The Heroine Complex books came out at a time when people were saying that they wanted to see more diverse urban fantasy. Urban fantasy shares a lot of roots with both paranormal romance and detective fiction, and is largely dominated by white authors. So if you line up all your urban fantasy protagonists in a row, most of them are going to be white people. But readers would like to see more diversity, and I agree; and here comes Sarah Kuhn, who is Asian-American, writing about Asian-American superheroines.
They are witty, they are fun, they are lightly written, they are extremely well handled, and they draw from authorial experiences that are not necessarily universal to everyone, but are universal to a large enough group of people that they really needed to exist. And if those aren’t your experiences, they’re well-written and relatable enough that they make sense, and you can absolutely follow them. The books follow family, and friends that are basically family, as they deal with a world where superpowers have happened.
“Urban fantasy shares a lot of roots with both paranormal romance and detective fiction”
In the first book, we have Evie Tanaka and Aveda Jupiter. Aveda is Evie’s childhood best friend and has become the most beloved superhero in San Francisco. She has turned being a superhero into being a Kardashian. She’s a star. She’s always perfect. She doesn’t eat carbs. Her clothes always fit. She can kick your butt in six-inch heels. Then there’s Evie, who is a little more relatable to a lot of us, who also has some superpowers—but her superpowers have never seemed to be quite as powerful or marketable as Aveda’s. Then Evie winds up having to step in as Aveda for a night, which pisses Aveda off—because when you’re the biggest diva in the room, you want to stay the biggest diva in the room… The two wind up at loggerheads. Then we get a bigger threat. It is two superheroines learning how to put their differences aside, learning how to let friendship be more important than ego—and then beat the crap out of something really large.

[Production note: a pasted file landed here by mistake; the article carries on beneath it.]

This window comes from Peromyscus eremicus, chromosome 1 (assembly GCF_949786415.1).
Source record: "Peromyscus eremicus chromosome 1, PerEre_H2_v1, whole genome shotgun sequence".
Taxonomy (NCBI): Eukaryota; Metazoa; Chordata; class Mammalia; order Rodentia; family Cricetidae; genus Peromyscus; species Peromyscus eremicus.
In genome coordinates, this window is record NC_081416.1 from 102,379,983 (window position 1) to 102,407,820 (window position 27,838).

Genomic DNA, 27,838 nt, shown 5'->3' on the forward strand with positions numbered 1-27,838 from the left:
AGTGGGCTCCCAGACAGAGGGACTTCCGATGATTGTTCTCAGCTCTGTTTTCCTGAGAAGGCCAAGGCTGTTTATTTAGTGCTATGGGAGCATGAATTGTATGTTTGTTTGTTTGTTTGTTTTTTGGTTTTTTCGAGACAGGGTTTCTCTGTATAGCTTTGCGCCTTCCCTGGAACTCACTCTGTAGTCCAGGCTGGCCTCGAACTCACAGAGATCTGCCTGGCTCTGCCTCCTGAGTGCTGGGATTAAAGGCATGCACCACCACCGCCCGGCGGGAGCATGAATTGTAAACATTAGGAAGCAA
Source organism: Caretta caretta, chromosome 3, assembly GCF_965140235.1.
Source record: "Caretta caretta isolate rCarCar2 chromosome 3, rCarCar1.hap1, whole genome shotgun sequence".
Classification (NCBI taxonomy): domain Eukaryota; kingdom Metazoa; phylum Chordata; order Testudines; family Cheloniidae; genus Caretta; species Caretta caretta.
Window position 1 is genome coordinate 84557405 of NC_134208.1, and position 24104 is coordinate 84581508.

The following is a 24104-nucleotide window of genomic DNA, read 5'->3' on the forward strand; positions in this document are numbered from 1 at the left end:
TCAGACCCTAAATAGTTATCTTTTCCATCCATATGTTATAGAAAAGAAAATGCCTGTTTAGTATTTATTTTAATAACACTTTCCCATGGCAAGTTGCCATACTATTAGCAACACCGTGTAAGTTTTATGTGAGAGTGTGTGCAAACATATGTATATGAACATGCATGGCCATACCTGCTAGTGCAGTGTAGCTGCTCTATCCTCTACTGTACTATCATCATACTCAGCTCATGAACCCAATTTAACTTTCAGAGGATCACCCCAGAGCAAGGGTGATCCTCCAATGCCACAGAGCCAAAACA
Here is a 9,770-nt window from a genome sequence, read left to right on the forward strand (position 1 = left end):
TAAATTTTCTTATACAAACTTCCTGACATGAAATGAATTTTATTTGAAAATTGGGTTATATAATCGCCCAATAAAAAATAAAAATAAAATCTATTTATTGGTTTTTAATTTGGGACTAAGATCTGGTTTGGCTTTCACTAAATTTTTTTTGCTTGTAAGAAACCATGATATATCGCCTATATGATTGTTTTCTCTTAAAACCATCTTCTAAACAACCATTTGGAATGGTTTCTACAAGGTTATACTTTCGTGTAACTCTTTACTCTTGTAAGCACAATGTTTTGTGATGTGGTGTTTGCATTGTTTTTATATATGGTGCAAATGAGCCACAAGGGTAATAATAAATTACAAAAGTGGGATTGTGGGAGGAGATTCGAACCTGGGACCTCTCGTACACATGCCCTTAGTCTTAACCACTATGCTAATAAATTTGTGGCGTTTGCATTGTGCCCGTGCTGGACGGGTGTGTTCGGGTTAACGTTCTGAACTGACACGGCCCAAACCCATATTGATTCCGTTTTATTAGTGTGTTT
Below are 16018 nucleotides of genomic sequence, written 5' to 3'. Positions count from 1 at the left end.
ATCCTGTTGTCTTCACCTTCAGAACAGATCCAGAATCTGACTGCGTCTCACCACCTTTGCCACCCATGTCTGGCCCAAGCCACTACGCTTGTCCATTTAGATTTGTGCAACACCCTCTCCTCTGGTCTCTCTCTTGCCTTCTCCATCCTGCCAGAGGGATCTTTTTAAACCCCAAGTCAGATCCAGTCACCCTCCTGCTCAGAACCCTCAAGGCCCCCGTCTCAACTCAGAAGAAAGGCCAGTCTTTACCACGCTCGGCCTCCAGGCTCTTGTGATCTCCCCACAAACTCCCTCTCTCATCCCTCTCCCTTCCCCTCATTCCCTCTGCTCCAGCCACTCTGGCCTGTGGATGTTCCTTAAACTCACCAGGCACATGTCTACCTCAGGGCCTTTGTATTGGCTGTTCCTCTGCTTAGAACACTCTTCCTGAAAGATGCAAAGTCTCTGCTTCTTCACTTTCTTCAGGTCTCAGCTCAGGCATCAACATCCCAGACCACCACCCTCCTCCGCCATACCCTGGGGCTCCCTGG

The inclusion of superheroes as a fantasy sub-genre is frequently argued, but if you look at our old folk heroes—Jack, Gilgamesh, all of those people—most of them are what we would class in today’s terms as superheroes. I would argue that superhero fiction is one hundred percent a fantasy sub-genre.
And I would agree! Your next choice has a more classic magical figure as our hero: a witch. Could you introduce us to Dime Store Magic by Kelly Armstrong?